Thursday, October 21, 2010

Which Church Institution?

Over the years I have often run into arguments over the "institutionalized church," or the "institutional church."  There are those who argue that the church shouldn't be institutionalized at all, and should follow a pattern shown in the New Testament - a more simple approach without all the buildings and programs and hierarchical authority and what have you of contemporary church.  Then there are those within the "institutional" church who like to point out that the people who argue against it don't have an argument, because, after all, the church itself is an institution, established by Christ.

Well, of course the church is an institution, and it is established by Christ.  But from what I read (from the most articulate of the anti-institutionalists), they aren't actually arguing against the idea that the church is an institution.  They are arguing that there are churches (even the majority) that have been institutionalized by man to such a degree that they don't resemble the simple institution established by Christ.


  1. Hi Steve,

    Do you really think then that Christ came to establish an institution? See I think that He came to establish His body, His bride which every elect believer is already a member of. He did that by the shedding of His blood for that very body or 'Church' if you will and He calls them to Himself. That body can come together to worship in Spirit and in Truth, to pray, to remain in the Apostle's doctrine and to break bread together, without an institution because where two or more are gathered in His name there He is in the midst.

    I think that is the simplicity of the NT 'assembly' pattern that many want to return to and to which many have returned.

  2. The only option outside of the institutional church is home church,is it not? The ones I've heard of either deny the trinity or are so entrenched in patriarchy, they seem scary to me (more Old Testament than New Testament). At least with a mainstream church, you can see a doctrinal statement, the board of elders is usually elected and you can find a small group to fellowship with, if need be.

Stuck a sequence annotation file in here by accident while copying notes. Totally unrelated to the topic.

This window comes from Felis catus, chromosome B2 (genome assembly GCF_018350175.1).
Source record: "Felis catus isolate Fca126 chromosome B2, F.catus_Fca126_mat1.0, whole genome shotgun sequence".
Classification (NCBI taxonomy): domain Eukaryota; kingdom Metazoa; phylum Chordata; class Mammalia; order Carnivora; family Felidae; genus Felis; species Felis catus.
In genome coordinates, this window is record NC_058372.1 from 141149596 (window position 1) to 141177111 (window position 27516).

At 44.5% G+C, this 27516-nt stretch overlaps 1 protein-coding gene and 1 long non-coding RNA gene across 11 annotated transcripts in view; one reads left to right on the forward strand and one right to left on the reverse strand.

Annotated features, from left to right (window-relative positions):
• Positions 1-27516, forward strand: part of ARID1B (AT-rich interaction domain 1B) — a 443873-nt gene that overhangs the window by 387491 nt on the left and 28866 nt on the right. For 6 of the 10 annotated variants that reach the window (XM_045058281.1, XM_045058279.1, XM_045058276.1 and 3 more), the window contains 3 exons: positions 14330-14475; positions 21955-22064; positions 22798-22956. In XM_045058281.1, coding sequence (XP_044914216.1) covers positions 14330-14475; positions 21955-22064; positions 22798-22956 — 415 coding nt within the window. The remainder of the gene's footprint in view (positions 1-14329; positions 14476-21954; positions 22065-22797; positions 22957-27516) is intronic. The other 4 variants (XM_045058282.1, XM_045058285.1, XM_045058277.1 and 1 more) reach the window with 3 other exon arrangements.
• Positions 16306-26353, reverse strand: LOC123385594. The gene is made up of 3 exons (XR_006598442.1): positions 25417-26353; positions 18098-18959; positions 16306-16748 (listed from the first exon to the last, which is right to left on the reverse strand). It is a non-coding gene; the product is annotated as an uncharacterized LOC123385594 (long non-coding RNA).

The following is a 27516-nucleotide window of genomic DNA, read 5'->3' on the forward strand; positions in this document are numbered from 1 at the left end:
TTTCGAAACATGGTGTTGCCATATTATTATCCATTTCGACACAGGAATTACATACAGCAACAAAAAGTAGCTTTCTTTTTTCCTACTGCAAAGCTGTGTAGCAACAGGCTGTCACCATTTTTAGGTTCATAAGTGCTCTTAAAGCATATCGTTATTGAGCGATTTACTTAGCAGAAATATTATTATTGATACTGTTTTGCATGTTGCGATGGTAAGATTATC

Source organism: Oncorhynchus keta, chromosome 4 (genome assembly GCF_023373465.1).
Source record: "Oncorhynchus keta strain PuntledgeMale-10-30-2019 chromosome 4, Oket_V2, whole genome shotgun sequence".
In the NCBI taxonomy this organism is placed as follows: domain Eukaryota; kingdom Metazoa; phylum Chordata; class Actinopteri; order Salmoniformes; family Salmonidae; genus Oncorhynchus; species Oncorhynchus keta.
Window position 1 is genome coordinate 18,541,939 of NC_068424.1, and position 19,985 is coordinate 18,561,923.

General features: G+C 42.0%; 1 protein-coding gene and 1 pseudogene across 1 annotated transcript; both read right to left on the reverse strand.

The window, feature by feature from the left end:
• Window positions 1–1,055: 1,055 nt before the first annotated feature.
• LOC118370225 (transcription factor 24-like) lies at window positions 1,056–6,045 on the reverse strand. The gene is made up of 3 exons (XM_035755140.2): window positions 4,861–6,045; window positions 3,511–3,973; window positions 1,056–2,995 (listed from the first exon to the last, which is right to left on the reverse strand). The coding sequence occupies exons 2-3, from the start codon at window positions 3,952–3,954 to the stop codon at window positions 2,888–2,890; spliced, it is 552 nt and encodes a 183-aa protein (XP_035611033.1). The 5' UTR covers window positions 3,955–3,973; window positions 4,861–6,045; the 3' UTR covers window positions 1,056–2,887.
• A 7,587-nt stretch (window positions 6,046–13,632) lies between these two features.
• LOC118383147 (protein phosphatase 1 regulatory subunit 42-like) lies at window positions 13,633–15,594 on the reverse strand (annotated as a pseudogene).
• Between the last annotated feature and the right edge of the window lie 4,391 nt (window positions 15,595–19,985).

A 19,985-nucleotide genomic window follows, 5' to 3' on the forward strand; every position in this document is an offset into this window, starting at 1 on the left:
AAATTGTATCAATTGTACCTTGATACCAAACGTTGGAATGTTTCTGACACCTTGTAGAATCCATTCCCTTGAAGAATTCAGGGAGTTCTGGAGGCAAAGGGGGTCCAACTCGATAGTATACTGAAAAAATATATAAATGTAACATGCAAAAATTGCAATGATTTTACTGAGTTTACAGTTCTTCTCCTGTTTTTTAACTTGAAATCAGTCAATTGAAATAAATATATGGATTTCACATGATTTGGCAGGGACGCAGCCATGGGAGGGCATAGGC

3. So is there a level of institutionalization where the lampstand is automatically removed?

    It is worth discussing in what ways the church ought to be institutionalized or not. I also get itchy if all the conversations end up too pragmatic. But it seems that when deacons were instituted, there was a recognition that there were legitimate roles for the church to fulfill that might, if allowed, take pastors away from what they ought to be doing.

    Often, the tail wags the dog. That isn't a good reason to forbid tails.

  4. It’s difficult to address an issue like this on blog comments for sure. I used to always wonder why there was so much talk about the institution, the meetings, the denominations, the 501 c corp, the one man show, etc, etc, etc! So maybe that is what Steve is talking about, how it has drifted to one side. At the same time I believe that Christ gave gifts to HIS body, not an institution and those gifts are for the edification and growth of the saints, which is difficult to do with an institutional mindset. That is probably also what Steve is talking about!

    I don’t run around telling people to give up the institutional church if they are fed and satisfied in that activity. But I’ve come to a place in my own convictions where the mindset of the institution was detrimental to any spiritual growth. Growing usually takes asking questions and searching the Scriptures to be led of God, not the institution. Most institutions don’t allow you to step outside THEIR boundaries. That can have its up side and its down side.

    I hope that your time there is on the up side!